Gerald Brosseau Gardner

Picture of Gerald Brosseau Gardner

Date of Birth: 06/13/1884

Age: 79

Place of birth: Glen

Citizenship: United Kingdom


Gardner was born in Glen, The Serpentine, Blandellsends, near Liverpool, England, into a wealthy family. His family traced to Grissel Gardner, who was burned as a witch in 1610 in Newburgh. Gardner`s grandfather married a woman who had the reputation of witches [source not specified 109 days]. It was believed that some distant relatives Gardner had psychic abilities.

Gerald was the middle of three sons. He was brought up Irish nurse Josephine "Com" McComb. Gardners has been a family business company, "Joseph Gardner & Sons," one of the oldest in the UK companies involved in the supply of wood. From early childhood, Gardner suffered from asthma. Babysitting Gerald persuaded parents of the need to bring the boy to the continent with a warmer climate. First Kom traveled to Europe and then married a man who lived in Ceylon. In the end, they both settled in Asia, where Gardner spent much of his young years. Later he moved to Borneo and then to Malaysia, where he grew the rubber. There he met with local residents and studied their religious beliefs, which made a great impression on him.

After 1923, he served as a civil servant, in particular, served as a government inspector in Malaya. In 1927 he married an Englishwoman Donna, with whom he lived in Married for more than 33 years. In 1936, at age 52, he retired and returned to England. He has published essays "Chris and the other Malay weapons" (1936), based on his field research in the area of ??south-east Asian weapons and magical practices.

In the same year Gerald and Donna moved from London to Highcliffe, located to the south of the New Forest, Hampshire. Here he began to enthusiastically engage in the occult and nudism.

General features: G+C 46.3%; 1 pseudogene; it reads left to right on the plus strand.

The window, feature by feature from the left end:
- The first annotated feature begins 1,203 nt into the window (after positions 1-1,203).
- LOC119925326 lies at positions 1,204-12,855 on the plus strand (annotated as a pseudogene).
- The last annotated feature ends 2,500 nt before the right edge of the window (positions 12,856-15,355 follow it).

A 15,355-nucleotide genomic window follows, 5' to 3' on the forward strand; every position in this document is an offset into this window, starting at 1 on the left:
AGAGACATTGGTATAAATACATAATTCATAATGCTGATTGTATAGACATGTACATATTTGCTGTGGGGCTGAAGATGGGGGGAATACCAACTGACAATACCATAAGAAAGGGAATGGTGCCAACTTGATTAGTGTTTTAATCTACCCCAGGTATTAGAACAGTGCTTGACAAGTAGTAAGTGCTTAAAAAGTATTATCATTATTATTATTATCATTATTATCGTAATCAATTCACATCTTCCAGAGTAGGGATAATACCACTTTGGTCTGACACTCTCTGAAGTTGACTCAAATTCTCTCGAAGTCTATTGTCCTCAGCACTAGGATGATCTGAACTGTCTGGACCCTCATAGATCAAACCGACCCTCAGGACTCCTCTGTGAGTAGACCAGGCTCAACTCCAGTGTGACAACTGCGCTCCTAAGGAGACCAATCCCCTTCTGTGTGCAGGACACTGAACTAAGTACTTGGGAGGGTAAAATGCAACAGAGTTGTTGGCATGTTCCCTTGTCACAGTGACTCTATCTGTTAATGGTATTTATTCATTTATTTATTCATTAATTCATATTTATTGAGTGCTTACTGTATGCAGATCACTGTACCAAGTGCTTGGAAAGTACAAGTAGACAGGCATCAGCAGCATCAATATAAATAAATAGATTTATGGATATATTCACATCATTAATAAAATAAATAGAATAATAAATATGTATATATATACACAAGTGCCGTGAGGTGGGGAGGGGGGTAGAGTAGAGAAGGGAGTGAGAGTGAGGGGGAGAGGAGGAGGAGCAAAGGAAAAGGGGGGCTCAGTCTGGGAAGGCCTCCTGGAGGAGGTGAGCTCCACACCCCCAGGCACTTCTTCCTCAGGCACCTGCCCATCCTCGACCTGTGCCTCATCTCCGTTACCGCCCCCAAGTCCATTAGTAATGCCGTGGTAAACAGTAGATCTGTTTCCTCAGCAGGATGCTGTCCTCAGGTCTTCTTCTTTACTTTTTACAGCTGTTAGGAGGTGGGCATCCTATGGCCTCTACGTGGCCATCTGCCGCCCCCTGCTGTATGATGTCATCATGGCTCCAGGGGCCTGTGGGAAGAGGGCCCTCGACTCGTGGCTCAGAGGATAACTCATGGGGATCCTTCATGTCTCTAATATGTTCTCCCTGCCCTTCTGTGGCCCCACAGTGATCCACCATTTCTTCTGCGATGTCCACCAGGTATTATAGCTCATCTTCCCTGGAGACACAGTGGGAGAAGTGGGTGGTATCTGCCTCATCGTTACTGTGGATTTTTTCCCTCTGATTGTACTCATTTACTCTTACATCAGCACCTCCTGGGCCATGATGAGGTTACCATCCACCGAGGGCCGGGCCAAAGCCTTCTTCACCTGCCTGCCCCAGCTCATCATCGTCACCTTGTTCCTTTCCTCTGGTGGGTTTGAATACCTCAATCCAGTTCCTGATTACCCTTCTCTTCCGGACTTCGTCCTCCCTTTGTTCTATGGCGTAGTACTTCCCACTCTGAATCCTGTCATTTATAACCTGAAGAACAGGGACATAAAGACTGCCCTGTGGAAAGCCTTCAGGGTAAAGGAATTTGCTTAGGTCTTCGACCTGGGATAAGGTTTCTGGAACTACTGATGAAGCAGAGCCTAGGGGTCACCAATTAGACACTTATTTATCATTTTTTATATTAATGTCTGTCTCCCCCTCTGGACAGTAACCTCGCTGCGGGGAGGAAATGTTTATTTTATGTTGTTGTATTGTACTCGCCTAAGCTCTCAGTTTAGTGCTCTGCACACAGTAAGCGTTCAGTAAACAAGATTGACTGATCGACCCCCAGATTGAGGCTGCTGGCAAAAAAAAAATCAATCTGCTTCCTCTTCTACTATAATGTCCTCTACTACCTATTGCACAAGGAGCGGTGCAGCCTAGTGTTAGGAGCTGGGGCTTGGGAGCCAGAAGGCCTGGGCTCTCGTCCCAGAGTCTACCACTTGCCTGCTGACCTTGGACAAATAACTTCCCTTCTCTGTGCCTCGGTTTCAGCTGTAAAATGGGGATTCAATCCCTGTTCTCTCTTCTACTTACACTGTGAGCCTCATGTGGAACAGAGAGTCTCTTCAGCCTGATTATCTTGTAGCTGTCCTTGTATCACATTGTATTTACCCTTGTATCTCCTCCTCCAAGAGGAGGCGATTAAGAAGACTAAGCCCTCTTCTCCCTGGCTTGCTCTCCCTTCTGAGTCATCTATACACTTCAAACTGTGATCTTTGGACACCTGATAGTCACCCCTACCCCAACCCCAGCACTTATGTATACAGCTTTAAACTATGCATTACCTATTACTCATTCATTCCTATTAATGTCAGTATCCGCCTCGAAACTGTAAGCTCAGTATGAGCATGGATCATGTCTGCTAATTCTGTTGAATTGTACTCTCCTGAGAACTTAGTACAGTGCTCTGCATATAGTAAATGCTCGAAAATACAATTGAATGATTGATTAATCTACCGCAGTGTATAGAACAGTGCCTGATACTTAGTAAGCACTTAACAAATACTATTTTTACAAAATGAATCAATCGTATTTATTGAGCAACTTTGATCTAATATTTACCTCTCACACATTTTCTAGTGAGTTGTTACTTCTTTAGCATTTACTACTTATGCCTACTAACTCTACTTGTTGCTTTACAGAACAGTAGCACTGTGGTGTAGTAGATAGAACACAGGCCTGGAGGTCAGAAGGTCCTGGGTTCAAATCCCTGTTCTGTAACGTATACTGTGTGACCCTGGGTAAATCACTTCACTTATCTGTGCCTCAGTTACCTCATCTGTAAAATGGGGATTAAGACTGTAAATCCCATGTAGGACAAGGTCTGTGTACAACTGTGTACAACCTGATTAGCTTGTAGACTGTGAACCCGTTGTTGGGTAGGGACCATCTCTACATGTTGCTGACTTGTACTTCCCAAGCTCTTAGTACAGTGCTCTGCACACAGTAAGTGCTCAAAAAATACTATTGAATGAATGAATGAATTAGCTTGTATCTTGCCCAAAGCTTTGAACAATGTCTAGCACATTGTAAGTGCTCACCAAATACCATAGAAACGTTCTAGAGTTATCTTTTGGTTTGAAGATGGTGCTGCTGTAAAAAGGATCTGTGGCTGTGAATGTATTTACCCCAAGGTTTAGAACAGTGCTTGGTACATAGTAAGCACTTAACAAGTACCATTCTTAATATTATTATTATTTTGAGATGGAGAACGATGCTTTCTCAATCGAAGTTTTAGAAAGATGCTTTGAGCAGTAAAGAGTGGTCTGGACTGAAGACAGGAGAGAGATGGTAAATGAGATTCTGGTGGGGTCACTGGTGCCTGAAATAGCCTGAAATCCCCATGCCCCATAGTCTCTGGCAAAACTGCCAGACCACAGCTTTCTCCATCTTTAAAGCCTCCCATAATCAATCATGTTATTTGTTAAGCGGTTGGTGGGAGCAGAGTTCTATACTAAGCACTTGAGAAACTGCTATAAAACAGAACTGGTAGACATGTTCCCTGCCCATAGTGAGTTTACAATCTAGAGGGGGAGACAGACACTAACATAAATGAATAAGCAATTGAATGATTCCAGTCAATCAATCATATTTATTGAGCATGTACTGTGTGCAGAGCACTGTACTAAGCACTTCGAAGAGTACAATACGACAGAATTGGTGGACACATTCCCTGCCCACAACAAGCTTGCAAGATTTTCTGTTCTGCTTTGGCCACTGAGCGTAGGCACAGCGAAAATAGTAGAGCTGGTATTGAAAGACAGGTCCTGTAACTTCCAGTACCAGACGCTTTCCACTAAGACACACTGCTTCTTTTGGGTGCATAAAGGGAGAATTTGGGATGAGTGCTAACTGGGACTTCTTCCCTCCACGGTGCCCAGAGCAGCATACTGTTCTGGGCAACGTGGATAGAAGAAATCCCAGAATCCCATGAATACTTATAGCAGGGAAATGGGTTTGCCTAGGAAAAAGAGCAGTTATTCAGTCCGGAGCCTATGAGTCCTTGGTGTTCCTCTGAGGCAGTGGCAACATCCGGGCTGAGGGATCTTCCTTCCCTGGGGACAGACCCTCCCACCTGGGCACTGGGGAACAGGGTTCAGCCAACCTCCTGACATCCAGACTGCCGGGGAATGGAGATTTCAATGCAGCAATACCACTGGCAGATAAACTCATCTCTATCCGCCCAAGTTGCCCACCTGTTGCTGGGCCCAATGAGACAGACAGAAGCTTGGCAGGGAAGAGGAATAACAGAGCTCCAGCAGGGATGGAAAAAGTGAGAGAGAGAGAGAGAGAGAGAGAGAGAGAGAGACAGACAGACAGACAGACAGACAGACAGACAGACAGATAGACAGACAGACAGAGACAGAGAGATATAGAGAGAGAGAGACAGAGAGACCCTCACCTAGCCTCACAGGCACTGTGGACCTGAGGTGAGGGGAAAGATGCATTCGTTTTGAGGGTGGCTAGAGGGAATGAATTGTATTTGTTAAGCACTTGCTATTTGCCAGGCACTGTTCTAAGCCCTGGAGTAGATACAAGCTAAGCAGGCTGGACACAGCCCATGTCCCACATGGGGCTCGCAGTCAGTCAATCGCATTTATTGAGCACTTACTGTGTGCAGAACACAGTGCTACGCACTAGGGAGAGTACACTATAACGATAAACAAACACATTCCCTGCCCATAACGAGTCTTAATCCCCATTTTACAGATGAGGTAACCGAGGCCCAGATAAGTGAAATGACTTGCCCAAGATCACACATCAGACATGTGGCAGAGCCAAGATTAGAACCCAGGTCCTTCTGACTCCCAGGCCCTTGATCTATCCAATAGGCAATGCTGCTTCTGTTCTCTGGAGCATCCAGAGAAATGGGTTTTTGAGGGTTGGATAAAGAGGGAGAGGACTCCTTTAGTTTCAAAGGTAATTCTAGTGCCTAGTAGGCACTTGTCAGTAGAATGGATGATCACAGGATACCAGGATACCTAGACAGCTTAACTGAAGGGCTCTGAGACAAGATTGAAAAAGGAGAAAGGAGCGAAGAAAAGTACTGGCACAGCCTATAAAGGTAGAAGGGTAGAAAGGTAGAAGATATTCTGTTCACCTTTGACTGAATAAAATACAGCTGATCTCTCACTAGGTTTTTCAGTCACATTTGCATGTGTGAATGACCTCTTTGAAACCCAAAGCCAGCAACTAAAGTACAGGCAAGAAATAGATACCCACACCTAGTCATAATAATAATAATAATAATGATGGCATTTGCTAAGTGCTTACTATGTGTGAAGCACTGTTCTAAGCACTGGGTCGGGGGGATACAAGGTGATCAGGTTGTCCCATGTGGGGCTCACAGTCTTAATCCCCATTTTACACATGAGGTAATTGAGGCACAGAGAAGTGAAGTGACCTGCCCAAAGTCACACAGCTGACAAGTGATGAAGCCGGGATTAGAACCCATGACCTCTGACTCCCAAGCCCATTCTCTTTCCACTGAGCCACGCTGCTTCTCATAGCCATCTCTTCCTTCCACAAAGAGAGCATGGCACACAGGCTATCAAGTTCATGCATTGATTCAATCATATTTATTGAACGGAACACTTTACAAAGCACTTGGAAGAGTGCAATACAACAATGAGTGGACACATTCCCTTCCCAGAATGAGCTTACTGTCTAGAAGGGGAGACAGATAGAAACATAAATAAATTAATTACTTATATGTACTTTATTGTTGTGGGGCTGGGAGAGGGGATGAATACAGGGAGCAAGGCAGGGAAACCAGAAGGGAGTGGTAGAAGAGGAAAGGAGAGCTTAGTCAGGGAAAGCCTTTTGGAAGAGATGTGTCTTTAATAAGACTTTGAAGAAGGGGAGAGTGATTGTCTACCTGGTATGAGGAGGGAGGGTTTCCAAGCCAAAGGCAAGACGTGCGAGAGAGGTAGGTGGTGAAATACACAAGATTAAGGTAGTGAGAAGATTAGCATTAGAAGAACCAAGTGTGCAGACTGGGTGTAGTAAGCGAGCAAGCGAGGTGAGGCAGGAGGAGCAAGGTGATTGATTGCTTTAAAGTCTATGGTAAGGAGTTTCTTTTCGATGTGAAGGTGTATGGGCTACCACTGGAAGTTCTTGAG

Gardner became a member of the "Society of Folklore" (eng. Folklore Society) in 1939. His first contribution to the magazine "Folklore", released in June 1939, was the description of the boxes with the magical relics. Later, in 1946, he became a member of the public committee. Gardner sought to obtain a variety of titles. At one time, he argued that the university has a PhD in Singapore and Toulouse.

Gardner published two literary works, "The coming of the Goddess" (1939) and "Help High Magic" (1949) under the pseudonym of Skyrim. Then he published two more books, "Witchcraft Today" (1954), and "Meaning of Witchcraft" (1959), which describes Gardner witchcraft tradition, which was dedicated. He argued that the "Help High Magic" - is an attempt to describe the tradition under the guise of literary works, without disclosing secrets. Being bound by a vow of silence, he received permission to reveal "the true essence of witchcraft" only after the abolition of the witching Act (Eng. Witchcraft Act) in 1951.

In 1960, Gardner`s wife, Donna, has died. Her death had a negative impact on his health: asthma attacks resumed. In 1964, Gardner died of a heart attack, the ship on which he was returning from a trip to Lebanon. He was buried on the shore of Tunisia, the next stop of the ship. Only the captain of the ship The Scottish Prince attended his funeral.